information sources. The tasks the committee performed include:

  • Assessed the current state of the technology readiness for each fuel using information gathered from presentations made to this committee and published literature.
  • Estimated future improvements to these technologies that could be broadly deployed in the study period.4
  • Estimated the range of costs based on future technology for each fuel delivered to the LDV at a fueling station in a similar way for each fuel. The reference price basis in the Energy Information Administration’s (EIA’s) Annual Energy Outlook 2011 (EIA, 2011a) is used for all primary fuel prices. Investment costs are expressed in 2009 dollars.
  • Estimated the initial investment costs needed to build the infrastructure for each fuel pathway.5
  • Estimated the net GHG emissions per gallon of gasoline-equivalent for each fuel based on the methods selected for producing the fuel. An upstream GHG component, a conversion component, and a combustion component were included in the estimate of net GHG emissions.

3.1.5 Costs of Alternative Fuels

The costs of alternative fuels through 2035 are estimated based on the energy raw material prices in the reference case of the Annual Energy Outlook 2011 (AEO; EIA, 2011a), and the basis and assumptions for the estimates are explained in the individual fuel sections. Fuel prices beyond 2035 were estimated by the committee. Table 3.2 summarizes the expected alternative fuel costs for 2030 on a $/gge or $/kWh basis for some of the fuel pathways and shows the consumer’s annual fuel costs for a new vehicle of that type based on 2030 estimated vehicle mileage.

While the values in Table 3.2 are useful guideposts for this analysis, there are a few factors to keep in mind. First, the fuel costs shown in Table 3.2 are untaxed—current or future taxes are not included and could alter the actual annual cost that consumers pay. Second, the per-gallon of gasoline-equivalent fuel cost estimates in 2030 are a snapshot in time and will likely change as technology develops and world energy prices change. Third, the untaxed fuel-purchase costs to consumers each year appear similar for most fuels except for CNG and the BEV, which are significantly lower than others. Given the small separation for the other options in 2030, untaxed fuel costs are not expected to be a significant driving force for consumers to switch from gasoline to alternate vehicle technologies in this timeframe. Untaxed fuel cost differences of only several hundred dollars per year will not cover the additional vehicle costs described in Chapter 2.6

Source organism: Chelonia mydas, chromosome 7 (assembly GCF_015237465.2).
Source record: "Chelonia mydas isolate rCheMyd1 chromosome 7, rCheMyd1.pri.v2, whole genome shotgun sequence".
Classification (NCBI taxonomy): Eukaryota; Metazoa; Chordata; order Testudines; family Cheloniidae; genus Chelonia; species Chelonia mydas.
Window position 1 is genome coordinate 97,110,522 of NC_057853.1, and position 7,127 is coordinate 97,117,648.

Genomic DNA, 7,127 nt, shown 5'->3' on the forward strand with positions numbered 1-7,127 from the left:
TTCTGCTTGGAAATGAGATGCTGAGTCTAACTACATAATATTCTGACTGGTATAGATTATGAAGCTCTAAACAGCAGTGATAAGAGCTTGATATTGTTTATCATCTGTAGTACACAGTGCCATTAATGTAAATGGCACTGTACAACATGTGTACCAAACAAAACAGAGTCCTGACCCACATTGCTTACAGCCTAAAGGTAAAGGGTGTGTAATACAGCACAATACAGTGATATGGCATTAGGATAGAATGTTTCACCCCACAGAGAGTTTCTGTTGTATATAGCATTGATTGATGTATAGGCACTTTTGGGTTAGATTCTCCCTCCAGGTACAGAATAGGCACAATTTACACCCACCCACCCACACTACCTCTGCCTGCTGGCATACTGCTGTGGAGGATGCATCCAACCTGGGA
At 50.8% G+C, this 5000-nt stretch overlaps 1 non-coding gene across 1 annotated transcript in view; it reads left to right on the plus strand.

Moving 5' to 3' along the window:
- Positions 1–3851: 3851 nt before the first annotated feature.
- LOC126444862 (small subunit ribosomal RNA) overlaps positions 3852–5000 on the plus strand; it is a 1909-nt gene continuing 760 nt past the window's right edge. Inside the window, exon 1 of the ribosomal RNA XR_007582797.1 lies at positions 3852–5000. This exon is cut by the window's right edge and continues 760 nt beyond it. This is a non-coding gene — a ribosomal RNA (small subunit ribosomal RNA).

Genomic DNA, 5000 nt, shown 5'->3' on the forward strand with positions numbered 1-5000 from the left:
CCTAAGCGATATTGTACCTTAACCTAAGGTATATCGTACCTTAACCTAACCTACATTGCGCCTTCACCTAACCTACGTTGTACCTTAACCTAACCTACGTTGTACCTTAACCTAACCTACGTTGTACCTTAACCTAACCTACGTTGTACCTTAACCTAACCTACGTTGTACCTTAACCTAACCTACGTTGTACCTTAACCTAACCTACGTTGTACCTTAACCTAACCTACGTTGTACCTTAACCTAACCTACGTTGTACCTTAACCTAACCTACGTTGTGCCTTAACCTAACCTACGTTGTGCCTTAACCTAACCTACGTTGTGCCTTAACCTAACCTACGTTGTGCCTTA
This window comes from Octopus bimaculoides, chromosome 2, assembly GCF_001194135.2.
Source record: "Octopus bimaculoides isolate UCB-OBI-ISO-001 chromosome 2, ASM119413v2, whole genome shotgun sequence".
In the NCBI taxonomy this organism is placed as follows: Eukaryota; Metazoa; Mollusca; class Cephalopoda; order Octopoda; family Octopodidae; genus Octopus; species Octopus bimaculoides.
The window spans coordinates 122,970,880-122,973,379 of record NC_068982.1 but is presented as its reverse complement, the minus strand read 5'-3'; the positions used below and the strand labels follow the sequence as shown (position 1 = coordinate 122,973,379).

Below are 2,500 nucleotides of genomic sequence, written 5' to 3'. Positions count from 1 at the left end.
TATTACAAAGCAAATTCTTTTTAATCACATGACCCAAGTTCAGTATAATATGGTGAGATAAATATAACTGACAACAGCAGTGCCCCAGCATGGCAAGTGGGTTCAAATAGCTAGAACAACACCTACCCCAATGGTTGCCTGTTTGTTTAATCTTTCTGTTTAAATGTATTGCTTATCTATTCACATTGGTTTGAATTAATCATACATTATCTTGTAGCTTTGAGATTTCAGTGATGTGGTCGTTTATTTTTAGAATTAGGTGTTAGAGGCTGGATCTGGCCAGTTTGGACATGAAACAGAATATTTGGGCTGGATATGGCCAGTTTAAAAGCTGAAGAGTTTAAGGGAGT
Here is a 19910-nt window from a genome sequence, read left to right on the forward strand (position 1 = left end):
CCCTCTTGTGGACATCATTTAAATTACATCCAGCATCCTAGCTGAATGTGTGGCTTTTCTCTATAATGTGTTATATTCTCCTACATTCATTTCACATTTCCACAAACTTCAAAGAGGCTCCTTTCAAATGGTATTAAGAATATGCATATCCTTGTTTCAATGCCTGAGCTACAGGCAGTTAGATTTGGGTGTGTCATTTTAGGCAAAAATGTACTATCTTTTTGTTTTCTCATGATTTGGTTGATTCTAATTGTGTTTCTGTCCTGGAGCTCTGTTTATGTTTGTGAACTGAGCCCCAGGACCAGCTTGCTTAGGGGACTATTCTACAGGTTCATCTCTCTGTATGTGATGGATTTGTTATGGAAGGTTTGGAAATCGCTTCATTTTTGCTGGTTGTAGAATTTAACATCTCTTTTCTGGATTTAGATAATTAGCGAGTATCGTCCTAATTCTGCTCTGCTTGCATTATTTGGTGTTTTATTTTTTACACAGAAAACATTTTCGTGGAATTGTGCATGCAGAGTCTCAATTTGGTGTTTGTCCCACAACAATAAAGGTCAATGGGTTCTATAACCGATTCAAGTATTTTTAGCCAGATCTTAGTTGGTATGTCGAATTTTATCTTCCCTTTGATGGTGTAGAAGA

TABLE 3.2 2030 Annual Fuel Cost per LDV, Untaxed Unless Noted

Fuel Fuel Cost ($/gge or kWh) Annual Consumer Use (gge or kWh) Annual Consumer Fuel Cost ($/yr)
Gasoline (taxed) 3.64/gge    325 gge% 1,183
Biofuel (drop in) 3.39/gge    325 gge% 1,102
Gasoline (untaxed) 3.16/gge    325 gge% 1,027
PHEV10a 3.16/gge    260 gge%    913
0.141/kWh    650 kWh
CTL with CCS 2.75/gge    325 gge%    894
GTL 2.75/gge    325 gge%    894
PHEV40b 3.16/gge    130 gge%    752
0.175/kWh 1,950 kWh
Hydrogen—CCS case 4.10/gge    165 gge%    676
Natural gas—CNG 1.80/gge    325 gge%    585
BEV 0.143/kWh 3,250 kWh    465

NOTE: All fuel costs are based on the 2011 AEO (EIA, 2011a) for 2030. The assumed fuel economies are representative of on-road LDV averages for 2030 described in the scenarios in Chapter 5. The following assumptions were made: 13,000 mi/yr traveled and 40 mpgge for liquid and CNG vehicles, 80 mpgge for hydrogen and 4.0 mi/kWh for electric vehicles. PHEV10 gets 20 percent of miles on electric, PHEV40 gets 60 percent. All costs are untaxed unless noted. Electricity cost includes the retail price plus amortization of the cost of a home charger.
aPHEV10 is a plug-in hybrid vehicle designed to travel about 10 miles primarily on battery power only before switching to charge-sustaining operation.
bPHEV 40 is a plug-in hybrid vehicle designed to travel about 40 miles primarily on battery power only before switching to charge-sustaining operation.

Finding: As the LDV fleet fuel economy improves over time, the annual fuel cost for an LDV owner decreases. With high fleet fuel economy, the differences in annual fuel cost between alternative fuels and petroleum-based gasoline decreases and the annual costs become similar to one another. Therefore, over time fuel-cost savings will become less important in driving the switch from petroleum-based fuels to other fuels.

3.1.6 Investment Costs for Alternative Fuels

The investment costs to build the fuel infrastructure are sizable for all of the alternative fuel and vehicle pathways. In fact, these costs remain among the most important barriers


4Some future technologies that might be developed during the study period are not included for detailed analysis because future efficiencies and costs are not well understood. Examples of this include photoelectrochemical hydrogen production and biofuels from algae.

5Investment costs are explained in Appendix G.2, “Infrastructure Initial Investment Cost.”

6As pointed out in Chapters 4 and 5, consumers tend to value about 3 years worth of fuel savings when making decisions on initial vehicle purchases. Using the numbers in Table 3.2, 3 years of untaxed hydrogen saves only $1,501 compared with taxed gasoline during 2030. The cost saved is not enough to cover the higher cost of a fuel cell electric vehicle (FCEV).

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